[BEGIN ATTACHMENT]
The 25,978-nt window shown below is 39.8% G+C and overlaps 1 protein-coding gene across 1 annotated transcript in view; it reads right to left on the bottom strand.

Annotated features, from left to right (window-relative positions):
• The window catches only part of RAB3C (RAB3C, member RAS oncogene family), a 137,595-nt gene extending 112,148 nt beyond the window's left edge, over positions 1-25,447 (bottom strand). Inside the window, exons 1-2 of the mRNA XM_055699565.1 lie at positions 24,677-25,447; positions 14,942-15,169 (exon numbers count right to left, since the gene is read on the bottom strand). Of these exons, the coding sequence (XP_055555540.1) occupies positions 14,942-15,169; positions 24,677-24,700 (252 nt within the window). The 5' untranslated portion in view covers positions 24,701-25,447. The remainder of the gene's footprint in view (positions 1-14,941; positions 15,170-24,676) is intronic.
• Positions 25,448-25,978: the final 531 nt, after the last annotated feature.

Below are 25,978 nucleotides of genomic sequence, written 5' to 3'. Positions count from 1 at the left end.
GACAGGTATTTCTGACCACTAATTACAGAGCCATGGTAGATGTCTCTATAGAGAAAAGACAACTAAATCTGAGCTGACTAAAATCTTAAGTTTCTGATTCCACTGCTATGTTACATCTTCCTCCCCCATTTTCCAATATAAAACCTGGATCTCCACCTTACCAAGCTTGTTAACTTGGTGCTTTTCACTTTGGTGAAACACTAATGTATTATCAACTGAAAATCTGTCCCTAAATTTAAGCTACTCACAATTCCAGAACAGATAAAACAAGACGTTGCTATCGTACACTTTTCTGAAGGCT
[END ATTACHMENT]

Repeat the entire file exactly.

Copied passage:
The 25,978-nt window shown below is 39.8% G+C and overlaps 1 protein-coding gene across 1 annotated transcript in view; it reads right to left on the bottom strand.

Annotated features, from left to right (window-relative positions):
• The window catches only part of RAB3C (RAB3C, member RAS oncogene family), a 137,595-nt gene extending 112,148 nt beyond the window's left edge, over positions 1-25,447 (bottom strand). Inside the window, exons 1-2 of the mRNA XM_055699565.1 lie at positions 24,677-25,447; positions 14,942-15,169 (exon numbers count right to left, since the gene is read on the bottom strand). Of these exons, the coding sequence (XP_055555540.1) occupies positions 14,942-15,169; positions 24,677-24,700 (252 nt within the window). The 5' untranslated portion in view covers positions 24,701-25,447. The remainder of the gene's footprint in view (positions 1-14,941; positions 15,170-24,676) is intronic.
• Positions 25,448-25,978: the final 531 nt, after the last annotated feature.

Below are 25,978 nucleotides of genomic sequence, written 5' to 3'. Positions count from 1 at the left end.
GACAGGTATTTCTGACCACTAATTACAGAGCCATGGTAGATGTCTCTATAGAGAAAAGACAACTAAATCTGAGCTGACTAAAATCTTAAGTTTCTGATTCCACTGCTATGTTACATCTTCCTCCCCCATTTTCCAATATAAAACCTGGATCTCCACCTTACCAAGCTTGTTAACTTGGTGCTTTTCACTTTGGTGAAACACTAATGTATTATCAACTGAAAATCTGTCCCTAAATTTAAGCTACTCACAATTCCAGAACAGATAAAACAAGACGTTGCTATCGTACACTTTTCTGAAGGCT